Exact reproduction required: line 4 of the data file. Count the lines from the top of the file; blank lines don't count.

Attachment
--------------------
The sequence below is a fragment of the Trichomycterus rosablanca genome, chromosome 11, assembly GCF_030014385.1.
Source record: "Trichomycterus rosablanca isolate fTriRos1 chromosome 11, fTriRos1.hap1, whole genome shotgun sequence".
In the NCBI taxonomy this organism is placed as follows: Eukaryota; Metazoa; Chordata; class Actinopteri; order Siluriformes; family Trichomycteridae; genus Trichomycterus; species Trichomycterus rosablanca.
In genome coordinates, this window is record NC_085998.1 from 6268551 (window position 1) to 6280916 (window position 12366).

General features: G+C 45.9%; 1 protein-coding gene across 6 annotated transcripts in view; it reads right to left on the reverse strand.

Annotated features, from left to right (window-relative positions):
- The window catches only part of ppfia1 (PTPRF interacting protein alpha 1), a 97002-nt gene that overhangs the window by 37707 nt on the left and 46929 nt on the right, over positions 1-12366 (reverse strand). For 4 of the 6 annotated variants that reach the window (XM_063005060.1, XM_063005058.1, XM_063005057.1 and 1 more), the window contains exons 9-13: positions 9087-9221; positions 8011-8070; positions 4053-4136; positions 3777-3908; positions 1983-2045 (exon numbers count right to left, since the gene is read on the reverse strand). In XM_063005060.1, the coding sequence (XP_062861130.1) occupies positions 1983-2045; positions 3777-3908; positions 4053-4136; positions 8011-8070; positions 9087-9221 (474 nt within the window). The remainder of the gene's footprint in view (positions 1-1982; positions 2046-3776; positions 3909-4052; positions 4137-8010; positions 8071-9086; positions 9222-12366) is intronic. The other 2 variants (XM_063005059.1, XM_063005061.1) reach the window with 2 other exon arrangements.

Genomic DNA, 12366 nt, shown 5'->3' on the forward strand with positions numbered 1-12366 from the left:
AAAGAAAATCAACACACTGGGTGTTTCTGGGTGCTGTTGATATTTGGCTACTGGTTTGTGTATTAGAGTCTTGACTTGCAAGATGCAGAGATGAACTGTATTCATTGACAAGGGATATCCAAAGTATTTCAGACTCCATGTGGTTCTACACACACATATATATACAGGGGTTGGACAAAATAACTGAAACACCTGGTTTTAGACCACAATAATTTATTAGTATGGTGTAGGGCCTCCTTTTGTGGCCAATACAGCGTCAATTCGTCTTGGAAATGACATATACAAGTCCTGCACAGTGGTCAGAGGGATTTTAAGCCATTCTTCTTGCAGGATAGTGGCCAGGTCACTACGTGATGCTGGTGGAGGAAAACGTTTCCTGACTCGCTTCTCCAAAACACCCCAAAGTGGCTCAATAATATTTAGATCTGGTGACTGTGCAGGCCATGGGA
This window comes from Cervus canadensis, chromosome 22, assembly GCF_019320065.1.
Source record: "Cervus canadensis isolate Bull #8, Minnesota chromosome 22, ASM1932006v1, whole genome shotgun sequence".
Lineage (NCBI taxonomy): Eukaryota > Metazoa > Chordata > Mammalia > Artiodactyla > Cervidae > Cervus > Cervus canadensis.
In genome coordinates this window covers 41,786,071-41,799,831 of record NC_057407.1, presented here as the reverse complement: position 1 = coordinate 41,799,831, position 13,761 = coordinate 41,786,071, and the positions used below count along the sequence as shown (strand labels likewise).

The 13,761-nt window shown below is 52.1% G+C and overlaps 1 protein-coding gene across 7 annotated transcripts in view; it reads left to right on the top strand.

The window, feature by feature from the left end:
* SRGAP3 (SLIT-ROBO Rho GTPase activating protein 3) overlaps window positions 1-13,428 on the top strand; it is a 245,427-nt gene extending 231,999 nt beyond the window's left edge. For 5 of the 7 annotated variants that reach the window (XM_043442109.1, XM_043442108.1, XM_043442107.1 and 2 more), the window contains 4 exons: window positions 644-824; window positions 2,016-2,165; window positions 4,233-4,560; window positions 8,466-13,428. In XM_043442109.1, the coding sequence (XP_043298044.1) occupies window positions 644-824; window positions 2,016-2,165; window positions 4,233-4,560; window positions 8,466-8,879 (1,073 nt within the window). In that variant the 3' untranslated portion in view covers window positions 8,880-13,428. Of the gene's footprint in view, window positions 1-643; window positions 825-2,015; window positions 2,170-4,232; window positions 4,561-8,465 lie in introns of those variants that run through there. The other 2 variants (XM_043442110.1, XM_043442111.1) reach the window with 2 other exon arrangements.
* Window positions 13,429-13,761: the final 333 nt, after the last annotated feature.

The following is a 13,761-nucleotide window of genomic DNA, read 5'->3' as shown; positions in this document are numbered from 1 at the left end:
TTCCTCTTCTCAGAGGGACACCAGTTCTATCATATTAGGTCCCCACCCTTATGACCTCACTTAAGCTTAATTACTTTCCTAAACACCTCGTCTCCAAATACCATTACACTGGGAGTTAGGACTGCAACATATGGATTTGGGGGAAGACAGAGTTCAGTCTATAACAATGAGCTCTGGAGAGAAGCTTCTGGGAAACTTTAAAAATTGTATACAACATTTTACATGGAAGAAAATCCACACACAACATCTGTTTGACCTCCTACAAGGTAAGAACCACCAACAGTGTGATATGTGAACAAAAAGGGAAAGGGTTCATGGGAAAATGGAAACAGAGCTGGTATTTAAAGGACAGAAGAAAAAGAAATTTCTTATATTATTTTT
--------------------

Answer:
In genome coordinates, this window is record NC_085998.1 from 6268551 (window position 1) to 6280916 (window position 12366).